This week, Solomon McCown was honored to present on a PRNews webinar titled “How to Use Instagram Stories to Get Closer to Your Audience.”

When Instagram rolled out its Stories feature in August, everyone from teenagers to Instagram itself acknowledged the similarities between stories and Snapchat, the ever-growing messaging app that is popular with a younger audience. It marked an important departure for Instagram, which evolved to serve as a platform on which brands and individuals share the most beautiful moments, meals and memories in a quest for likes and comments. Stories allows for less polished content that showcases individual moments without blowing up users’ Instagram feeds.

Instagram Stories is a logical tool for consumer brands like Chobani and Diageo, who also presented on the PRNews webinar. But does it make sense for a B2B or nonprofit organization? We say yes.


All brands have a visual story to tell. No matter how niche your organization’s services, it’s likely you can use Instagram to tell your story, even if you don’t manufacture a physical item or don’t think your products appeal to a large audience. General Electric, which has long done an amazing job on its Instagram, has embraced Stories to highlight research and cross-promote to other channels.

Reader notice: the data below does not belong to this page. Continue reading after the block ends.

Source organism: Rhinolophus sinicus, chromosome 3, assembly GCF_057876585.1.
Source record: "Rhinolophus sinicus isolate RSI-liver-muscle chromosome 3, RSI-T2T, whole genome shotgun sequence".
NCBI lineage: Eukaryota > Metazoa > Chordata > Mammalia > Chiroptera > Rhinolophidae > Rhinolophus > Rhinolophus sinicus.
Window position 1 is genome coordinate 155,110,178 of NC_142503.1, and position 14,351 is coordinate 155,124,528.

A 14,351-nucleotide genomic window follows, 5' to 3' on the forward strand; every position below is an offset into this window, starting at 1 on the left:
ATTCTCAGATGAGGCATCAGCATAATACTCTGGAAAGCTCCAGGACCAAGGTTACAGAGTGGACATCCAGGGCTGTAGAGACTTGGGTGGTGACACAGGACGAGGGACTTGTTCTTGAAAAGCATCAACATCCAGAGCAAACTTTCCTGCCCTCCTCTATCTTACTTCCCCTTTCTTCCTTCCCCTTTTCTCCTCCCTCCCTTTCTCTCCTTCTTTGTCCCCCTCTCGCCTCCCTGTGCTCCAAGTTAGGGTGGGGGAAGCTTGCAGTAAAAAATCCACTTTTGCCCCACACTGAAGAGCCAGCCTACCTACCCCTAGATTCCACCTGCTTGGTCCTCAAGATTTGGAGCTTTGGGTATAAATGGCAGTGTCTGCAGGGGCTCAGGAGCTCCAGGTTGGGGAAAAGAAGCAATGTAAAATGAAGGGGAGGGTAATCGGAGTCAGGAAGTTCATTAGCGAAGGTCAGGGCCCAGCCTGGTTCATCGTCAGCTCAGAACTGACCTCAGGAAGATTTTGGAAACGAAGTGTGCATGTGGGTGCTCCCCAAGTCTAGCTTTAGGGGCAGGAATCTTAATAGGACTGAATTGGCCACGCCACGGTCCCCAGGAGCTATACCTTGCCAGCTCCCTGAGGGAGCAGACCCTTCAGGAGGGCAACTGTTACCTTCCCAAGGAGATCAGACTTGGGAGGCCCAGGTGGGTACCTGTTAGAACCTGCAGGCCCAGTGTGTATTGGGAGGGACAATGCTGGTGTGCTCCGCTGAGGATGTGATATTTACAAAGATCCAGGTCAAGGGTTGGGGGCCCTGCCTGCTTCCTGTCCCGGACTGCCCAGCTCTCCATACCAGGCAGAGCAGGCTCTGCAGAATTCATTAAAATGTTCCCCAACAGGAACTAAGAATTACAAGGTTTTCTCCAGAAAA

Here are a few tips for B2B organizations on Instagram Stories.

Snapchat or Instagram, or both? It’s a difficult choice to make, especially for nonprofits or B2B organizations with limited resources. There are a few important things to consider, including: Your target audience (Snapchat skews younger, but Instagram has almost double the daily active users of Snapchat); on what channel you’ve already built an audience; and the features of each network (Snapchat allows users to buy on-demand Geofilters for events—Instagram does not yet offer this).

Resist the temptation to be too polished. The Instagram feed is the place to highlight your most beautiful photography. Instagram Stories is the place to highlight more “in-the-moment” content that may not be the most beautifully staged. While it’s not a B2B example, this example from a Boston-area food blogger shows the difference between the two. With Stories, a poorly-lit image is part of the narrative. But only the best of the best should be shared to your organization’s feed.


Engage your audience: Instagram Stories have a prominent “send message” button on each post, which makes it easy for your followers and those who find your organization’s content in the “Explore” function to reach out to you. So be sure to ask questions or think of creative ways to open up the lines of communication. Instagram stories also shows exactly which users viewed each Story in your feed—so that’s a great opportunity for a shout-out to your frequent viewers or to develop content geared toward their interests.

Thanks to PRNews for inviting us to join an engaging conversation around Instagram Stories!